US Space agency NASA’s Orion capsule reached the moon Monday, whipping around the far side and buzzing the lunar surface on its way to a record-breaking orbit with test dummies sitting in for astronauts.
It’s the first time a capsule has visited the moon since NASA’s Apollo programme 50 years ago, and represents a huge milestone in the $4.1bn test flight that began last Wednesday.
Russia and China also have lunar ambitions, and in 2021 had announced a partnership to build a lunar research station. That appears to be on hold following Russia’s invasion of Ukraine in February. Russia was not invited to or mentioned during talks about China’s space plans at the International Astronautical Congress in September.
China has put a lunar rover on the moon, and earlier this month added the final module to its Tiangong manned space station.
Orion is part of NASA’s Artemis programme, which aims to put the first woman and the first person of colour on the moon in the next few years. Orion sat atop the space agency’s most powerful rocket ever, the Space Launch System, or SLS, as it blasted off from Cape Canaveral, Florida in the US in the early hours of Wednesday morning, headed for a lunar orbit.
On Saturday, Orion sent back its first photos of the moon.
The close approach of 130km (81 miles) occurred on Monday as the crew capsule and its three wired-up dummies were on the far side of the moon. Because of a half-hour communication blackout, flight controllers in Houston, Texas did not know if the critical engine firing went well until the capsule emerged from behind the moon, 370,000km (230,000 miles) from Earth.
The capsule’s cameras sent back a picture of the Earth — a tiny blue orb surrounded by blackness.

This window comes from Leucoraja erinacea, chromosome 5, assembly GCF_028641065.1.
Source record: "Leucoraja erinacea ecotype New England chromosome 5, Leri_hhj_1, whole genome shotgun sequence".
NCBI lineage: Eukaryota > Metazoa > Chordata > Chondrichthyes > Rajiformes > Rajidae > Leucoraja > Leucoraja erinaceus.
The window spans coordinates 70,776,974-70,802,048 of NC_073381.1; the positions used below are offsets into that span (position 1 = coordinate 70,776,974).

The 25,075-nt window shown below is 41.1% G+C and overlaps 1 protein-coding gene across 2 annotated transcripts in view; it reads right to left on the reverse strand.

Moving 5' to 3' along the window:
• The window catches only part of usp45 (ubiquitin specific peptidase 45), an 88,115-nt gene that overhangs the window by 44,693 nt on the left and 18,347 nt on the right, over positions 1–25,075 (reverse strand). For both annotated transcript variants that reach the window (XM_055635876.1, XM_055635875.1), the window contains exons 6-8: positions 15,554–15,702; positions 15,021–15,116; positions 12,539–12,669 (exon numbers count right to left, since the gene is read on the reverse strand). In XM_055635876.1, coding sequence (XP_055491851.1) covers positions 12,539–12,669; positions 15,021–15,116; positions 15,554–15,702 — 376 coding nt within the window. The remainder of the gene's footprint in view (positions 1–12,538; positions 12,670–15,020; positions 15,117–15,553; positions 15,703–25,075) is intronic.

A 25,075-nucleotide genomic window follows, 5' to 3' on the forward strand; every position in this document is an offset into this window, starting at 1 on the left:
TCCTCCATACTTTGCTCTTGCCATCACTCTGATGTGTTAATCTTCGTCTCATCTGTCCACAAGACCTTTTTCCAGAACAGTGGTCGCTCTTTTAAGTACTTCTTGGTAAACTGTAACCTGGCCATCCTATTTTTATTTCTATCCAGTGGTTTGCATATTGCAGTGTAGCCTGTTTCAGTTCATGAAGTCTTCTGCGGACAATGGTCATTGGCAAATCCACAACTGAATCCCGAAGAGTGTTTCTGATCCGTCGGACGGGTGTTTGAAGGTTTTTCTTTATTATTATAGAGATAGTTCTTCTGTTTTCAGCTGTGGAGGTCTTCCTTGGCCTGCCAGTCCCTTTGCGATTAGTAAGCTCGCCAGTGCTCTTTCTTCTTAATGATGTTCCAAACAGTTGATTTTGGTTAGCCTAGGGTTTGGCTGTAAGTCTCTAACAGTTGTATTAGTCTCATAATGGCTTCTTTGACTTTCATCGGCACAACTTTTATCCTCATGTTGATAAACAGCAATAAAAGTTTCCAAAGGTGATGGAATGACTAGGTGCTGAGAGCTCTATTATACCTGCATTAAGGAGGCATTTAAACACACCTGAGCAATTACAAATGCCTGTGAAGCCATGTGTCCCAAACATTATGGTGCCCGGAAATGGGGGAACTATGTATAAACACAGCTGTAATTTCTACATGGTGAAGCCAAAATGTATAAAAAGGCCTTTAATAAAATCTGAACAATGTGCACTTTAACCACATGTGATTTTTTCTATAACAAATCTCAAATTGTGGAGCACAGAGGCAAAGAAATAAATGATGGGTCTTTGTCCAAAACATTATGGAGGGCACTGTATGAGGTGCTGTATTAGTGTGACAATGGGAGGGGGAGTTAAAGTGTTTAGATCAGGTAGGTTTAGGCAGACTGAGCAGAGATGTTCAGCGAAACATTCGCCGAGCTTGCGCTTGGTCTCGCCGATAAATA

“Our pale blue dot and its eight billion human inhabitants now coming into view,” said Mission Control commentator Sandra Jones.
The capsule accelerated well beyond 8,000km/h (5,000mph) as it regained radio contact, NASA said. Less than an hour later, Orion soared above Tranquility Base, where US astronauts Neil Armstrong and Buzz Aldrin landed on July 20, 1969 – becoming the first men on the moon.
“This is one of those days that you’ve been thinking about and talking about for a long, long time,” Flight Director Zeb Scoville said.
Earlier in the morning, the moon had loomed ever larger in the video beamed back, as the capsule closed the final few thousand miles since blasting off from Florida’s Kennedy Space Center.
Orion needed to slingshot around the moon to pick up enough speed to enter the sweeping, lopsided lunar orbit. Flight controllers evaluated the data pouring back to determine if the engine firing went as planned. Another firing will place the capsule in that elongated orbit Friday.
This coming weekend, Orion will shatter NASA’s distance record for a spacecraft designed for astronauts — nearly 400,000km (250,000 miles) from Earth, set by Apollo 13 in 1970. And it will keep going, reaching a maximum distance from Earth next Monday at nearly 433,000km (270,000 miles).
The capsule will spend close to a week in lunar orbit, before heading home. A Pacific splashdown is planned for December 11.
Orion has no lunar lander; a touchdown won’t come until NASA astronauts attempt a lunar landing in 2025 with SpaceX’s Starship. Before then, astronauts will strap into Orion for a ride around the moon as early as 2024.
NASA managers said they were delighted with the progress of the mission. The Space Launch System rocket performed exceedingly well in its debut, they told reporters late last week.
The 98-metre (322-foot) rocket caused more damage than expected, however, at the Kennedy Space Center launch pad. The force from the 4 million kilogrammes (8.8 million pounds) of liftoff thrust was so great that it tore off the blast doors of the elevator.
Four previous launch dates had been scrubbed or delayed by engine issues, a hurricane and a tropical storm.